Renewables do not supply on demand… they need backup supply in the event of shortfall and/or storage… either as hydrogen fuel or in pumped hydro storage or, heaven forbid, conventional capacity like coal, oil, gas or nuclear. In many cases the transmission costs are also high since best resources may not be located close by and the low energy density requires wide spread generation. So far the proportions of renewables in grids have been small compared to more conventional generators, so that back up and load-following have not been issues which will arise when these proportions increase.

    So "clean" coal was just a few years ago touted as best, but now not so because of the cost/technical problems involved in carbon capture. Nuclear is therefore the most carbon-free 24/7 supply there is today.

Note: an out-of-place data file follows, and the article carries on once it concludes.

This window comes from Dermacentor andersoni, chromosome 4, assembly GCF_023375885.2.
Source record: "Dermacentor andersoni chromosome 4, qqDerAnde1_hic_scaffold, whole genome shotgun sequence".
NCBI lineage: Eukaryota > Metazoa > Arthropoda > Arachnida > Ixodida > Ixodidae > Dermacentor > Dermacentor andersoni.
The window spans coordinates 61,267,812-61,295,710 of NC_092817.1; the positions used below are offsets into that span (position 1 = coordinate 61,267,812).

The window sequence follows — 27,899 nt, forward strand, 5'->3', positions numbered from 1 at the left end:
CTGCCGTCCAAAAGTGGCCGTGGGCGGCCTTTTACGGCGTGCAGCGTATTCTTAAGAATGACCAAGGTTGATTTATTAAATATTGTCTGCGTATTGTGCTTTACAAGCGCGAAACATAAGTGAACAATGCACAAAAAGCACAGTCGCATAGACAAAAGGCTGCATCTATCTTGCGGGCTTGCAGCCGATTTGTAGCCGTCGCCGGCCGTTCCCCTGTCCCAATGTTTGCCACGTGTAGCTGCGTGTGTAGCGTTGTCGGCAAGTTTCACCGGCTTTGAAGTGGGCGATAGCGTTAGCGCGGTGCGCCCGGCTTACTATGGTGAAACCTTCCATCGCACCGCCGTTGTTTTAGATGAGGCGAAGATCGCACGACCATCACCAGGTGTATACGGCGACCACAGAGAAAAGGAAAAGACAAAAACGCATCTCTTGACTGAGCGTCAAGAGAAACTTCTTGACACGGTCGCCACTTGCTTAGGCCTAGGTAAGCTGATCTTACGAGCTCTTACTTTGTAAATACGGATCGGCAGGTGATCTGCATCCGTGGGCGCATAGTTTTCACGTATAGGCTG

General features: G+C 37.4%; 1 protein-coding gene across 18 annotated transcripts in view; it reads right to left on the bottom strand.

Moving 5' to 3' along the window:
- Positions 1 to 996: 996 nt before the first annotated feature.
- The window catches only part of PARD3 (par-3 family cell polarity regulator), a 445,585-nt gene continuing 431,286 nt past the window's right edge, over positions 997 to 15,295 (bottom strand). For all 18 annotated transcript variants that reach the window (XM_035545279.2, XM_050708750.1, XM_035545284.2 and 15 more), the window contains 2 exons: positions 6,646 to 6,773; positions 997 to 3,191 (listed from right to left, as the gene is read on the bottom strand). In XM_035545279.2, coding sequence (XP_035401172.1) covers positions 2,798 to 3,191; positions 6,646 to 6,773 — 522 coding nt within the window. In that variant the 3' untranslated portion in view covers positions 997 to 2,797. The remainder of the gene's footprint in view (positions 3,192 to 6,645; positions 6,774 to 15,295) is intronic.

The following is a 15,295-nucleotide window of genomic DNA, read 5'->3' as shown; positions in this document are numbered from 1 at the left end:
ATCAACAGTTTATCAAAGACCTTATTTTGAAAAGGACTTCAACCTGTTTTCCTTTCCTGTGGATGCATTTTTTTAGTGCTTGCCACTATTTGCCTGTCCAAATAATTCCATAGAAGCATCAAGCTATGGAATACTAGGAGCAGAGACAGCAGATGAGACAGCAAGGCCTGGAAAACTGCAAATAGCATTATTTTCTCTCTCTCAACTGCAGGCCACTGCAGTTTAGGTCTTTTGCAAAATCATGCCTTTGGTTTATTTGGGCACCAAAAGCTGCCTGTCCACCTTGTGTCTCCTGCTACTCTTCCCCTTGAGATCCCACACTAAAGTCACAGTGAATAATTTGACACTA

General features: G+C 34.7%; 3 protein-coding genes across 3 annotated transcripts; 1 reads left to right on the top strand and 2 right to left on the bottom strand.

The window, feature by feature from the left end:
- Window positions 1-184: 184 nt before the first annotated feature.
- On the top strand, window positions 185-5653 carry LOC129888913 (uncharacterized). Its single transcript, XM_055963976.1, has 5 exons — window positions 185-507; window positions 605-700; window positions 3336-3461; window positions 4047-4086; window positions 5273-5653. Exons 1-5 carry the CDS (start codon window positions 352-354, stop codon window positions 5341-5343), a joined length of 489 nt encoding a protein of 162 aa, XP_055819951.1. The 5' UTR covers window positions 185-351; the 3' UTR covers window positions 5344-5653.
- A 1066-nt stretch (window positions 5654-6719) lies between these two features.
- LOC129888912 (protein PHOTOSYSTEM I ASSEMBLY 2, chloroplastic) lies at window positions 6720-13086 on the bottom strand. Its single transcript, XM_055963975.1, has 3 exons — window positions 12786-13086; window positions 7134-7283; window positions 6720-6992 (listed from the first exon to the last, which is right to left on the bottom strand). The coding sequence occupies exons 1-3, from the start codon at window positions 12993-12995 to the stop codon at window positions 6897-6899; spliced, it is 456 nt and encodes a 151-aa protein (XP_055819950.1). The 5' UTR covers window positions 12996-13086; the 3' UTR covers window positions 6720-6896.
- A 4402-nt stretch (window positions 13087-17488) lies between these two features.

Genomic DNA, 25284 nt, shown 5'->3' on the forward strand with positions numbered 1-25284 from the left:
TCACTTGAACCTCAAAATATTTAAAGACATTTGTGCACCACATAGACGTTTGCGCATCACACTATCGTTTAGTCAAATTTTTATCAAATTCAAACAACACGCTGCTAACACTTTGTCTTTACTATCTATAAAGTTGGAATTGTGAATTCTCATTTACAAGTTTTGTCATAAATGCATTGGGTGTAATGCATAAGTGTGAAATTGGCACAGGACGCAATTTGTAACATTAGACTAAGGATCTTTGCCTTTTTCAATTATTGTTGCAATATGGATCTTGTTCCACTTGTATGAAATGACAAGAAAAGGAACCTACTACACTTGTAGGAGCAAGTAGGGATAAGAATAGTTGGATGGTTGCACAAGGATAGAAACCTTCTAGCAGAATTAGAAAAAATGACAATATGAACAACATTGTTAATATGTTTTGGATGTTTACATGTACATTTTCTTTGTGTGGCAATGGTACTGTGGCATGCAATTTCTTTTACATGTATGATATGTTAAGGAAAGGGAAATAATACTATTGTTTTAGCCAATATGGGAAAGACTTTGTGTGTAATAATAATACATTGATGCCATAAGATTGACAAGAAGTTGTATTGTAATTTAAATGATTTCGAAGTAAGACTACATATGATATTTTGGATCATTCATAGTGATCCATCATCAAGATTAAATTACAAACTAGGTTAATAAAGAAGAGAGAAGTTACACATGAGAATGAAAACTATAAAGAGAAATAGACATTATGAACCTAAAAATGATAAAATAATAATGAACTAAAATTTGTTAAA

In addition to total costs, always ask for the amounts of fuel or waste involved as this will reveal to you what is best for you to get your yearly electric fix on demand. Are you reading this at night? Ha! Ha! Other than on our roads, surely we have been safer than Exxon or BP or Union Carbide or coal mines wherever… so far – touch wood! Perhaps we should get a bank of small nuclear "batteries" which we buy on condition each is shipped back to the manufacturer when used up and replaced with another on the same terms. Lets ask Toshiba!

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  6. My2cen

    I have 2 reasons to reject the proposal to build a nuclear power plant.

    1. Our govt has extremely poor record of maintenance and controlling wastes. They will never be able to dispose of the nuclear waste safely.

    2. In true UMNO-BN fashion, Billions will be siphoned off from cost over-runs. As usual, the cronies reap the benefits and the rakyat carry the risks. Risks of losing all our reserves (read PKFZ) and lost of lives.

    We are living in the Equator, we have plenty of solar power to be reaped.